My goal is to include a grain, a protein, a fruit and a veggie. I read in the Smithsonian’s food issue that some children need to be offered a new food at least nine times before they will even try it, sometimes. So I always include a vegetable even though I know 99% of the time it will be ignored or outright rejected. At least they know vegetables exist.
Because pictures can be so instructive, I took pictures of our dinner, both the before and the after shots, for five consecutive days. Even if it wasn’t pretty or interesting. It was a hectic week, and it was very tempting to “start over” on a week when I would have more time, but I wanted to be real about this. Not every week is a good week, and that’s okay. On a happy note, I feel that because I’ve raised the bar for myself, it allowed me to still create fairly healthy dinners on the fly. You know, it’s been like dinner-making resistance training, so even when I skip a day, so to speak, I still have somewhat developed dinner-making muscles. Neat.
(the left side is the “before” and the right the “after”)
The meatballs were taken from the freezer, the healthy “rice crispy” treat was leftover from Shabbos. I love Near East brand rice and couscous; they’re tasty and quick to make. Apple slices are also a staple for us, as they’re fairly quick to prep, even with peeling the apples. I knew they wouldn’t touch the radish, but I think maybe they licked it.
Pasta and cheese is one of the easiest dinners I make. I finely diced some vegetables in the hope they wouldn’t notice them, and thus eat them. Haha. Not at all. It may have also inhibited them from eating the actual pasta. Corn is from a can. Yogurt is an easy protein to include. As you can see, this dinner was largely untouched.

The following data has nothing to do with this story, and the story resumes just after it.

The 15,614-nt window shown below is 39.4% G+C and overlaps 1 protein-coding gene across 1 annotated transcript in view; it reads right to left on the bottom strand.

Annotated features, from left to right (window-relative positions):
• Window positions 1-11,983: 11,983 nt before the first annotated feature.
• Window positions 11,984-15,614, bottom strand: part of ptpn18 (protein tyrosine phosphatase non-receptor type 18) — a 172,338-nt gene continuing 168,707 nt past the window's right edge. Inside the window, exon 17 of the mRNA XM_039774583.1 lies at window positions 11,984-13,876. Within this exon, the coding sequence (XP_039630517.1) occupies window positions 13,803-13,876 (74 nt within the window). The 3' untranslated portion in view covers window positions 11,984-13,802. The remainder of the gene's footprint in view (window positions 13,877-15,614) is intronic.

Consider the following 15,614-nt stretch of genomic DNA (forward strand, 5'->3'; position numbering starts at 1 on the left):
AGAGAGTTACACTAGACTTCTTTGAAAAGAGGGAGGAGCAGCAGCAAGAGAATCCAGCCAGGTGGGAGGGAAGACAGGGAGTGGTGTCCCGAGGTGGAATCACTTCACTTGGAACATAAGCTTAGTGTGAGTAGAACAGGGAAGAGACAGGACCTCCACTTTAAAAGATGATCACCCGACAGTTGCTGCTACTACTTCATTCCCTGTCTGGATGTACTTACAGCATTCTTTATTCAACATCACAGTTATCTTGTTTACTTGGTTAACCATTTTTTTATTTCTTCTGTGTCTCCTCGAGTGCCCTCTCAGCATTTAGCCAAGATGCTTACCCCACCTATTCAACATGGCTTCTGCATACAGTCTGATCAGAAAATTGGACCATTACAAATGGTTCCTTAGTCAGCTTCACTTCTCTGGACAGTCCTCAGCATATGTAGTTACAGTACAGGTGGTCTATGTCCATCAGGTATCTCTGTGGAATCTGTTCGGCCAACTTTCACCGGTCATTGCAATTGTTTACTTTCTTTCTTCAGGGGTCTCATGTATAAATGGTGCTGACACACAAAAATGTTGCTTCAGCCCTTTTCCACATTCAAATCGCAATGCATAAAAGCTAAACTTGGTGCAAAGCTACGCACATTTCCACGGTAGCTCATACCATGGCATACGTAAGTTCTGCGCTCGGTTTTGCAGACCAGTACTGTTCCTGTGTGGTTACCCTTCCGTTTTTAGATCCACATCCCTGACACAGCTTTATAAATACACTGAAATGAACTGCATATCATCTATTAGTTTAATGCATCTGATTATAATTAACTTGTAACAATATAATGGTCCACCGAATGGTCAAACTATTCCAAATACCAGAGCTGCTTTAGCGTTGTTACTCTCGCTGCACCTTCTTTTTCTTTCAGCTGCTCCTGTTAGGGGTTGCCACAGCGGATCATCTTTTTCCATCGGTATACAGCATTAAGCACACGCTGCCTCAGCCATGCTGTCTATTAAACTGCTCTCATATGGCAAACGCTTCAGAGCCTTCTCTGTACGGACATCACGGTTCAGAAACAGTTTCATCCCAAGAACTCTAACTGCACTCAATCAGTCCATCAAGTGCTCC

I took the leftover pasta from the previous night (’cause there was a lot of it), and mixed in some pasta sauce and farmer’s cheese. They still didn’t eat it, not really. So they had potato chips. On paper plates. Not my finest hour, but there it is.
In a desire to redeem myself somewhat from the previous night, I sautéed some ground beef and added pasta sauce. Near East rice again, apple wedges, and heart of palm slices. It was pretty successful, thankfully.
What was even going on this week? I don’t know. I fried some fish for dinner, since I had made couscous-crusted fish the previous week which my kids devoured. This fish, however, not so much. At least someone ate one piece. That’s a bagel with peanut butter (maybe jam, too, I don’t remember). The blueberries, which I thought would go over well, did not. Also, mayonnaise is apparently on the do-not-eat list. Duly noted.
If you have kids that really eat nicely, ENJOY! Please feel free to share any tips or tricks you’re learned about getting nutrients into little kids, or any meals that have been particularly successful. If your kids are of the picky persuasion, don’t despair! You can still give yourself 100% credit for trying even if the dinner you made wasn’t consumed. Seriously. Trying is hard when there’s so little “success” to show for it.
Also, I want to add that we do give them a daily multi-vitamin. We use Uncle Moishy jellies, and they LOVE them. LOVE! That’s very helpful if they’re not getting nutrients through actual food.
Here are some resources about little kids who may have little appetites:
- Children’s Health – Mayo Clinic
- How To Handle a Picky Eater – Baby Center
- Feeding a Picky Eater – WebMD
So the next time you see a picture of my kids’ dinner, I hope you’ll see it as a “you can do it!” instead of a “look at me!”